ENGLAND, Calif. – Sebastian Joseph Day, a former defensive liner for the Los Angeles Rams, frowned when he admitted his mistake.
Minutes earlier, before Joseph Day’s practice as an analyst during an NFL training camp last week, the instructor reminded him to stay biased and not say “we” or “us” as he described the action in the recorded Rams game.
But remaining neutral may have been difficult for Joseph Day, who spent three seasons with the team. In the middle of training, “we” slipped, but Joseph Day, now a charger from Los Angeles, recovered and finished the exercise clean.
The NFL set up the workshop 15 years ago, in part because players have repeatedly asked for opportunities to develop as broadcasters, communicate and make mistakes in a controlled environment.
This year’s camp, headquartered at the league’s West Coast headquarters, took place at a ripe time in the media landscape, shortly after several commentators from NFL’s major broadcast partners changed jobs, most of them signing multimillion-dollar contracts. Troy Aikman and Joe Buck left Fox after two decades for ESPN, and Al Michaels left NBC 15 years later to call a game Thursday night on Amazon. It is reported that everyone will earn eight figures each year.
High salaries are the product of the NFL’s growing popularity: league games accounted for 48 of the 50 most popular broadcasts of the 2021 regular season, and the February Super Cup recorded the game’s best ratings in five years. Players are noticing this trend and its benefits, said Larry Fitzgerald, a former Arizona Cardinals receiver who attended the program.
“Fans are watching NFL games as fast as ever, and I think that’s been noticed by the organizations that pay the most money for the best talent,” he said.
Richard Sherman, a freelance advocate and camp visitor, added: “It definitely motivates a lot of guys, and it’s one of those places that I think will start to be crowded.”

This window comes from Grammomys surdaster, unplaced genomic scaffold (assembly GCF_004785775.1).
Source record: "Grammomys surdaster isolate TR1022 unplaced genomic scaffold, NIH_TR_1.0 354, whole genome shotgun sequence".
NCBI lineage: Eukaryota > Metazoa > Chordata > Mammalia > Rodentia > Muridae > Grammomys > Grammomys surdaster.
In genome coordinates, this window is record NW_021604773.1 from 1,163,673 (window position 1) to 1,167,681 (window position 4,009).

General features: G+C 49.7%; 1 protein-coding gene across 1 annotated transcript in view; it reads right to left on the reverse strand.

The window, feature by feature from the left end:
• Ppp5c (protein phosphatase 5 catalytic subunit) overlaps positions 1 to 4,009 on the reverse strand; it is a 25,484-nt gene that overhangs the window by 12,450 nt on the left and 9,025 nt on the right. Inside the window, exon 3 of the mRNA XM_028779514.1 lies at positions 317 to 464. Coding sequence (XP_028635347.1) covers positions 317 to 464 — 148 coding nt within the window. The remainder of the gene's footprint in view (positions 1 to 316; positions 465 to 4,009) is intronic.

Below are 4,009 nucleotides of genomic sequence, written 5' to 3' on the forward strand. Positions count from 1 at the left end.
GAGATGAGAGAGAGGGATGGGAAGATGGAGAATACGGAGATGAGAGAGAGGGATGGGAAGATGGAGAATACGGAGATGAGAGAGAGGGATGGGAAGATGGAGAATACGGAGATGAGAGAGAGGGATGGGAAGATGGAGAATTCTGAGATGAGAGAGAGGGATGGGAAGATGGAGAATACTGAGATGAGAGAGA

But none of the network’s major duos include blacks, and only one black speaker, Greg Gumbel for CBS in 2001 and 2004, convened the Super Cup on television. Mike Tirik, who will replace Michaels in NBC, calls it a mixed race.
The lack of diversity among the talents working in the NFL in prime time is not ideal, said JA Adande, director of sports journalism at Northwestern University.
“It’s big money, and it makes you wonder who gets it and what broadcasters have those opportunities and ways,” Adande said.
Tracy Pearlman, the NFL’s senior vice president of football operations, said she was optimistic that the camp could expand the pipeline. Media companies have long been recruiting former players as analysts because of their knowledge of the game and their reputation, but the list of former professionals who have failed to successfully switch to broadcasting is long and star-studded.
Halls of fame, including defender Joe Montana and back-back Emmit Smith, stumbled with microphones in their hands, a fate that the camp must prevent.
“Most people can’t just get off the field and be in front of the camera,” Pearlman said. “So we thought about what we could do, especially with our partnerships, to build a program that would give them those skills.”
With high demand and the goal of keeping classes small, the NFL was more selective to participants than in previous years. The league sent out personal invitations and accepted recommendations from teams to communicate with their players. Of the approximately 40 contenders, the NFL selected 24 players who were predominantly black, based on their past experience appearing on camera and in podcasts, as well as their expressions of interest. Among the faculty members were producers and managers from NBC, CBS, Fox Sports and the NFL Network.